Date of Award

January 2015

Degree Type

Open Access Thesis

Degree Name

Master of Science (MS)

Department

Recreation and Park Administration

First Advisor

Ryan L. Sharp

Department Affiliation

Recreation and Park Administration

Second Advisor

Michael J. Bradley

Department Affiliation

Recreation and Park Administration

Third Advisor

Louisa A. Summers

Department Affiliation

Exercise and Sport Science

Abstract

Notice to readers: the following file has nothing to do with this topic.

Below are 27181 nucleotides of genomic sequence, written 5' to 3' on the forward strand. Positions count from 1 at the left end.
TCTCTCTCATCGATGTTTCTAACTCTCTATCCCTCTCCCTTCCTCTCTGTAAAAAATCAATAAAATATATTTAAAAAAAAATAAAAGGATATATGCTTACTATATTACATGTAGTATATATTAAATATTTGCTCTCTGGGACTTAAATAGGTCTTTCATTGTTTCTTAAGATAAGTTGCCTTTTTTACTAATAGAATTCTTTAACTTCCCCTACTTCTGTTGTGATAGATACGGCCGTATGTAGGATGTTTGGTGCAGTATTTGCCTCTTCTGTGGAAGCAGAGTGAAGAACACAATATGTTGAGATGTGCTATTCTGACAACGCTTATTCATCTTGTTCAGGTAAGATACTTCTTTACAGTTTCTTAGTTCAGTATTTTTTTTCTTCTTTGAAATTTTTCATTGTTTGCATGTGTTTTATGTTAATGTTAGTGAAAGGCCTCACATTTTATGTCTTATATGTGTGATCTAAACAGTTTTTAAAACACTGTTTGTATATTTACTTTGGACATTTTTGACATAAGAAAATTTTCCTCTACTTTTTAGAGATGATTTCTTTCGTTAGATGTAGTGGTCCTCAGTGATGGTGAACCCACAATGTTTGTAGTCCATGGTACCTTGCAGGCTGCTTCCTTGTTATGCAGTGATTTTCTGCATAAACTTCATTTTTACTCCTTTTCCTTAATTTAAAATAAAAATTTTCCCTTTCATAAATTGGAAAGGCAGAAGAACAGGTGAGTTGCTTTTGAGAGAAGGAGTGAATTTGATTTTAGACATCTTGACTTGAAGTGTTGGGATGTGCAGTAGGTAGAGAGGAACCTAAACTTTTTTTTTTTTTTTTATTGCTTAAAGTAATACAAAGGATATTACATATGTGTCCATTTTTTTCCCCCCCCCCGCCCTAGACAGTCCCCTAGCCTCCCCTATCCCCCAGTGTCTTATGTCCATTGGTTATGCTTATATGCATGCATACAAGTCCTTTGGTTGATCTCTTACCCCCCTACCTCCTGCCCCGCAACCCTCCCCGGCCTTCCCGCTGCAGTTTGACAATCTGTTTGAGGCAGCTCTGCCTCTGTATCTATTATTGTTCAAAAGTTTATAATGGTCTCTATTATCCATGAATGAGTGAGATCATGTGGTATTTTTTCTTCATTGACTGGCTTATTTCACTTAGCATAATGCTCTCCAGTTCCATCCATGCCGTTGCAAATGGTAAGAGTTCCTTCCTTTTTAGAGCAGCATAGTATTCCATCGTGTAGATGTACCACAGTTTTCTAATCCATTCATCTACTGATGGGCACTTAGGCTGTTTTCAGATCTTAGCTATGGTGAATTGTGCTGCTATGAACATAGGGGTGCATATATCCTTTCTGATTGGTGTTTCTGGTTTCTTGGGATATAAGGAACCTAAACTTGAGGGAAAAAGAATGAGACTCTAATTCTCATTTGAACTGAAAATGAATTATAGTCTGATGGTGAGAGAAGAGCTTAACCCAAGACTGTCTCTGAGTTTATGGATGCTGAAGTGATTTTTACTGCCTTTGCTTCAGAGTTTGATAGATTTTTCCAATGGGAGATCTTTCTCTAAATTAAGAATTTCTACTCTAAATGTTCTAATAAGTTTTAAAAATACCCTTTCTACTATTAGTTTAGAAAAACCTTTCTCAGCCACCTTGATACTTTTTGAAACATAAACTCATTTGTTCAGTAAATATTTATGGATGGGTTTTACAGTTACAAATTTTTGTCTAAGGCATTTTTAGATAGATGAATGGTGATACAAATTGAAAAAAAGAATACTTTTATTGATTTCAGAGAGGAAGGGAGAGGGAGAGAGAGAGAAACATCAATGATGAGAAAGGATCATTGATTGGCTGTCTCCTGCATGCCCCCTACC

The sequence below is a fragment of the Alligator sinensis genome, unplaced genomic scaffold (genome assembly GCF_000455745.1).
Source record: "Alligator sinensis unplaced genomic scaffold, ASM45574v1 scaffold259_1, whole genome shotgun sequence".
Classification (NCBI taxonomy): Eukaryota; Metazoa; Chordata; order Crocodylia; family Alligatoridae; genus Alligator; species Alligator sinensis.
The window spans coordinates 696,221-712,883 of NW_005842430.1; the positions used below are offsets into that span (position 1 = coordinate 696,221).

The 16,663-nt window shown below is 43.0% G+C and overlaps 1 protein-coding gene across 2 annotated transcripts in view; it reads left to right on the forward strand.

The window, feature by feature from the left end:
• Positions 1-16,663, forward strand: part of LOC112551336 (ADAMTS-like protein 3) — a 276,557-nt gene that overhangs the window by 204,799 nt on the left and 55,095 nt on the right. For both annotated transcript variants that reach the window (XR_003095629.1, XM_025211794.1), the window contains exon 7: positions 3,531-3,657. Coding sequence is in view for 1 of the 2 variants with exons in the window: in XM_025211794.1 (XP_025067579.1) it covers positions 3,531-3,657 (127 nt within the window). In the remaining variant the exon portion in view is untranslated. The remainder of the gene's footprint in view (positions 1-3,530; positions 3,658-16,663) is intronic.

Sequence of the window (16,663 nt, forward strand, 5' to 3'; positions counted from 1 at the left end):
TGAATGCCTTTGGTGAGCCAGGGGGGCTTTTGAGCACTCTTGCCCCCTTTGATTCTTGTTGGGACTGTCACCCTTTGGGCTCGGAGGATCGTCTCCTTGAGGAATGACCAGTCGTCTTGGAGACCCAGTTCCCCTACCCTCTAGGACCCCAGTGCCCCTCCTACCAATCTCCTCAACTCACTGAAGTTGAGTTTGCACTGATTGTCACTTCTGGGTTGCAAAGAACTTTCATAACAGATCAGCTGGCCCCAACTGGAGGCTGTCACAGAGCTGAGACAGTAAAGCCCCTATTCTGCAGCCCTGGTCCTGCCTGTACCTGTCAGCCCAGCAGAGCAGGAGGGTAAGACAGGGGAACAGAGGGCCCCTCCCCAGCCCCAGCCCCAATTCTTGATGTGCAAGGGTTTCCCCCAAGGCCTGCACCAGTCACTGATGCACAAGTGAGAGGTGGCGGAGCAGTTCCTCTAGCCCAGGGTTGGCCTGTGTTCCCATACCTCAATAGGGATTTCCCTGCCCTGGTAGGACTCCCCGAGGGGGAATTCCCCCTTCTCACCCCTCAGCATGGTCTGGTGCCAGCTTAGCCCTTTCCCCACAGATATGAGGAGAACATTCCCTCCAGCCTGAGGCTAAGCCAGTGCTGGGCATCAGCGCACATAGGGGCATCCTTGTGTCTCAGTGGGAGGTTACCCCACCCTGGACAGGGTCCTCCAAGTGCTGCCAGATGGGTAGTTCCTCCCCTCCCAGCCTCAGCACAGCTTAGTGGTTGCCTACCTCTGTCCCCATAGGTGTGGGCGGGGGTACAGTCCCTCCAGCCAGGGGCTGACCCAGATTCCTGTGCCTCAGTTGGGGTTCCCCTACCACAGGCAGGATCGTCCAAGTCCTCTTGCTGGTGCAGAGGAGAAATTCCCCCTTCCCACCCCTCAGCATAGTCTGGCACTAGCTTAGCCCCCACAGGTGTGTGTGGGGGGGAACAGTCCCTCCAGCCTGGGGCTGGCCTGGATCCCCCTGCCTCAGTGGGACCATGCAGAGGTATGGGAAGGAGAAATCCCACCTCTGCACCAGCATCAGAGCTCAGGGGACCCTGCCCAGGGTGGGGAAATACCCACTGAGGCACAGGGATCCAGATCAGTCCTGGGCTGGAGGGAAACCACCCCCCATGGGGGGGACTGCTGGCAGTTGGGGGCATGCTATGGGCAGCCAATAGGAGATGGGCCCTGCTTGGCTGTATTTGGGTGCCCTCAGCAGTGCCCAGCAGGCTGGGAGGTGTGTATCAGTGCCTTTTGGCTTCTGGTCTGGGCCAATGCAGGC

Service Learning is steadily becoming a more utilized method of teaching in collegiate settings and thus the purpose of this research was to (1) Examine how service learning in a collegiate recreation program may or may not benefit students academically and personally and (2) Determine if therapeutic recreation students perceive service learning to be more beneficial than other concentrations in the recreation field. It was hypothesized that service learning would benefit undergraduate and graduate students both academically and personally and that undergraduate therapeutic recreation majors would perceive service learning to be more beneficial than other concentrations. The findings supported both hypotheses. Students reported service learning as unanimously beneficial, both academically and personally and therapeutic recreation students perceived service learning as more beneficial than other concentrations. In conclusion, service learning is perceived as a beneficial educational process and its use should be continued in the recreation programs curriculum. More research is necessary to determine if service learning is beneficial in all collegiate recreation programs across all available concentrations. More research is also needed to enhance understanding of how learning is enhanced by service.

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